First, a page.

Not even minutes were needed to draw the obvious comparison between the 1984 presidential campaign of Ronald Reagan, centered around the happy theme of "morning in America," and the nomination acceptance speech this year by Donald Trump.
This new Republican candidacy, a mere 32 years from Reagan's, was swiftly described as "midnight in America."
And rightly so. In his telling this is a dystopian country, at imminent existential peril, overrun with vicious criminals and invaders and dangerous people. You step outside the front door at your peril . . .
And the GOP convention ate it up. For those of us who recall Reagan's two successful runs for the presidency, the scene was astonishing.
When he ran in 1980, Reagan was not an incumbent and therefore had no incentive to argue that things were fine as they were; and he didn't. But his tone, mood and persona projected optimism. It was a tonic. The 70s were a time of disappointment for many Americans, from Watergate to the energy crisis. President Jimmy Carter, trying to confront some of this, delivered an address widely called the "malaise" speech (though that word never appeared in it). Reagan spoke to positives, to a Pollyanna image really, but one many people wanted to hear and responded to. Republicans particularly, in those days, loved it. And they loved it even more when he could run an unalloyed "morning in America" message for re-election.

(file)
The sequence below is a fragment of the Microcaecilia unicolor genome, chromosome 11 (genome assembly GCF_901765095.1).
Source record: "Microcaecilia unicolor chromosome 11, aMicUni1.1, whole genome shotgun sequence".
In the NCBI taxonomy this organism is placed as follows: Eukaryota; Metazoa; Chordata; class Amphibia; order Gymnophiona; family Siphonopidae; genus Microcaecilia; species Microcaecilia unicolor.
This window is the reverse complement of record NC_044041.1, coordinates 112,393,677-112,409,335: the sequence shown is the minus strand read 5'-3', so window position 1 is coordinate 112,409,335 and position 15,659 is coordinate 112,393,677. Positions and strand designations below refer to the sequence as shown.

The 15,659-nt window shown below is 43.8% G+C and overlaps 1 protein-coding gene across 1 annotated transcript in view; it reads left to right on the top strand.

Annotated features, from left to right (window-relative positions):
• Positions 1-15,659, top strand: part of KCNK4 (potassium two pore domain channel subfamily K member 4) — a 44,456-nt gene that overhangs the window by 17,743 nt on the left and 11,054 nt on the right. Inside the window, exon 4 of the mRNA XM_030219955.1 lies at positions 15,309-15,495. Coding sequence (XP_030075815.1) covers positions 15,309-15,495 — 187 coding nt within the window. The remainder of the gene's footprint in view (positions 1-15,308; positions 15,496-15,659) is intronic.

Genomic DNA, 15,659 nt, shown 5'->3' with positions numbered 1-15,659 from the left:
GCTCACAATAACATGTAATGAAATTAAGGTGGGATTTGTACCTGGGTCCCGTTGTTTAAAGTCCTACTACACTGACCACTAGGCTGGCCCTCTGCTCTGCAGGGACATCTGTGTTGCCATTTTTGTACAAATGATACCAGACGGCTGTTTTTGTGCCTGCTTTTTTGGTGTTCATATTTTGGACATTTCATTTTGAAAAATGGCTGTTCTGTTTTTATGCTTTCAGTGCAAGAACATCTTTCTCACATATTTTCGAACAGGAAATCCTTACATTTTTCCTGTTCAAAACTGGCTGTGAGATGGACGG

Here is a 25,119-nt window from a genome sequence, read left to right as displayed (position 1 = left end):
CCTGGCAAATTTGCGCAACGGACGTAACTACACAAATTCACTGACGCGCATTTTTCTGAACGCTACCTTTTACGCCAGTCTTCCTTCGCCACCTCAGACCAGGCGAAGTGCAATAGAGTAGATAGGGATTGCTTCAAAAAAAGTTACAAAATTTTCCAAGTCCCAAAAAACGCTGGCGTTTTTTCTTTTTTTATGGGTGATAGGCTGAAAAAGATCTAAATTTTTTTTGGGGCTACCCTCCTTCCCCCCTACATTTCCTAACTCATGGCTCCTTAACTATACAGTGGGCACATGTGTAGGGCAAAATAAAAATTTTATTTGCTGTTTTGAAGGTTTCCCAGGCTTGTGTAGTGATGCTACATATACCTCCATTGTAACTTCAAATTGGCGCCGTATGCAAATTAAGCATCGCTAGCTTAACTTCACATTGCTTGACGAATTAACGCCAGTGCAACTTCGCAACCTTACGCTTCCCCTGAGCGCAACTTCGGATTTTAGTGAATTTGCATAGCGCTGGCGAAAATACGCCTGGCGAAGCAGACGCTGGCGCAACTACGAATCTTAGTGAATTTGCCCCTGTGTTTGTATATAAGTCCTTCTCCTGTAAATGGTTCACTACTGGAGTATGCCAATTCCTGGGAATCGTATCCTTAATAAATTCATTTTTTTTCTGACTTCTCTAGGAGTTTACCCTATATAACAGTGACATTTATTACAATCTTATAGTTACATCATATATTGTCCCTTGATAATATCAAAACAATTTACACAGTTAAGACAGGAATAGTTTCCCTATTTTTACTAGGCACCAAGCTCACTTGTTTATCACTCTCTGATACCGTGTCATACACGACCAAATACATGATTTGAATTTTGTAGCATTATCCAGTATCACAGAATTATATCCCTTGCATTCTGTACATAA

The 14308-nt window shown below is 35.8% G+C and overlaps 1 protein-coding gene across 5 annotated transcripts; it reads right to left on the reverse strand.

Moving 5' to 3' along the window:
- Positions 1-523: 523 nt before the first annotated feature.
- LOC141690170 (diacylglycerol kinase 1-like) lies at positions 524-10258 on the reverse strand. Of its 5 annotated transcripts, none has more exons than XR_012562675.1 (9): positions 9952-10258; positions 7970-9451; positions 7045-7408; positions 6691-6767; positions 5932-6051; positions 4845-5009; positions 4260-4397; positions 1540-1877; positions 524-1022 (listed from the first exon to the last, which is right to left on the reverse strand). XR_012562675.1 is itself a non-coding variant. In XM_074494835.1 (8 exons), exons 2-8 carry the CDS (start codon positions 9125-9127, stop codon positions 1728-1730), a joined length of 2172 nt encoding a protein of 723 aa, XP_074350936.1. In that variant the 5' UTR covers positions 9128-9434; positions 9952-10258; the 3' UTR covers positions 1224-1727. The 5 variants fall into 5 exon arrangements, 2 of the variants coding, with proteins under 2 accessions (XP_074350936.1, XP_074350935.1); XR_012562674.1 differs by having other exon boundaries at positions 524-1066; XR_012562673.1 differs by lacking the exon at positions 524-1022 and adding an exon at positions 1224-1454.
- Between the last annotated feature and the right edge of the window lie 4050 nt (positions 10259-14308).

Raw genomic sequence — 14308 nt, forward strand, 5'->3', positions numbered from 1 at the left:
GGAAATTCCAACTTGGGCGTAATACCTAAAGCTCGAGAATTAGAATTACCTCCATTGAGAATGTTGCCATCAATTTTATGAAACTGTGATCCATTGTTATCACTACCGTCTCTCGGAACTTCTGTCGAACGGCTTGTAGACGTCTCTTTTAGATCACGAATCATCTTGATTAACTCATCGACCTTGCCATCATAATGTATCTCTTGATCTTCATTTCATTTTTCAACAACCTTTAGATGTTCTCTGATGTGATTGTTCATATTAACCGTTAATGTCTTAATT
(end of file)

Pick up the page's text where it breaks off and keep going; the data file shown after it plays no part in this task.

One of the things only a president can do is to use that singular pulpit to rally the country. Reagan did that. It was one of his best services to the country: He lifted up a country that was feeling down.
This year, Donald Trump, whose campaign book is titled Crippled America (recently retitled Great Again: How to Fix Our Crippled America, presumably on the advice of some campaign aide), seems bound to do exactly the opposite of Reagan: Take a nation that is essentially sound and moving toward peace and prosperity, and lower it, depress it, diminish it.
There are many more stirring orators than Hillary Clinton (even at her own convention), but listen to her speech alongside Trump's and the contrast is stark: It speaks at least to the goodness and even greatness of the country, and to better days ahead. Trump offered none of that.
Crippled America? Midnight in America? Some of our presidents have lifted us up. We can ill-afford one that would slam us down. - rs